Influence of antimicrobial drugs on opsonization of microorganisms

Antimicrobial drugs can change the opsonic requirements of bacteria by inducing changes on the surface of the bacteria. Drugs that inhibit protein synthesis are especially effective in this respect. For example, treatment of Streptococcus pyogenes with clindamycin or lincomycin decreases the expression of M protein on the bacteria. Since M protein inhibits complement activation, decreased expression of M protein results in an increased deposition of C3 molecules on the surface of the bacteria. This explains the enhanced phagocytosis of clindamycin- or lincomycin-treated S. pyogenes by granulocytes and monocytes. Clindamycin has also been shown to increase the phagocytosis of Staphlococcus aureus by granulocytes and macrophages. This has been attributed to a decreased protein A synthesis by clinda-mycin-treated S. aureus. This may result in more effective opsonization since protein A binds to the Fc part of IgG.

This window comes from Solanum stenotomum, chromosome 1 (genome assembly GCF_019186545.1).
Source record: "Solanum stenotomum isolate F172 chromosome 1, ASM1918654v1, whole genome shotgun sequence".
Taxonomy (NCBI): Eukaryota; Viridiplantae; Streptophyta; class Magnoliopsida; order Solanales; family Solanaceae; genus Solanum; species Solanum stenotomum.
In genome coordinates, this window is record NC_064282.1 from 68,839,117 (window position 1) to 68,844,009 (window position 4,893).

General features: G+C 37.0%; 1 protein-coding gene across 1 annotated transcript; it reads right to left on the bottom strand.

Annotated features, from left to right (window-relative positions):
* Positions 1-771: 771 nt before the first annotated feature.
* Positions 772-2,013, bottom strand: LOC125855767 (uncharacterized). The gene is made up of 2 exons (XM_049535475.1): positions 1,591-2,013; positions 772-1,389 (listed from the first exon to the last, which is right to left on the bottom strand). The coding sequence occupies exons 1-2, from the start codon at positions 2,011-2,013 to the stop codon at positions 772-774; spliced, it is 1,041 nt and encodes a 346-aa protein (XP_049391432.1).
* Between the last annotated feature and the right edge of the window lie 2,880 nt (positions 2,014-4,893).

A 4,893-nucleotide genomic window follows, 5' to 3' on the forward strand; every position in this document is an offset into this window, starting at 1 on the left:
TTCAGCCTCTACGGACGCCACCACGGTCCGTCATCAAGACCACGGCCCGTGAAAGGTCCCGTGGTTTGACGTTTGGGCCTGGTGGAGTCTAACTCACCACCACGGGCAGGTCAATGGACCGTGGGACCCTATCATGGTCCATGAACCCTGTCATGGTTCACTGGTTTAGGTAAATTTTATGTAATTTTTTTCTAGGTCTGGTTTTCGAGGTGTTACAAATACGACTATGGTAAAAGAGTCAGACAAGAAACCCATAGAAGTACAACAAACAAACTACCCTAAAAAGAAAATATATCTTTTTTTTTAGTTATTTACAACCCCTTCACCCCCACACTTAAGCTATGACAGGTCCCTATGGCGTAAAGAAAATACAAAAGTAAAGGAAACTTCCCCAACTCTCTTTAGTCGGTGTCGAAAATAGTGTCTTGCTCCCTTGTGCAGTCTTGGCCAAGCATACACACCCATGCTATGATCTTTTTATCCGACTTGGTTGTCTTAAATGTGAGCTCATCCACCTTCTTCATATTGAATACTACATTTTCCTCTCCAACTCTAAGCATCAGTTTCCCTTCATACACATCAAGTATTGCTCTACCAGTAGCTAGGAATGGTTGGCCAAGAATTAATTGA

See also: Bacteria, immunity to; Chemotaxis; Complement, alternative pathway; Complement, classical pathway; Complement receptors; Fc receptors; Immunoglobulin, functions; Monocytes; Mononuclear phagocyte system; Neutrophils; Phagocytosis.

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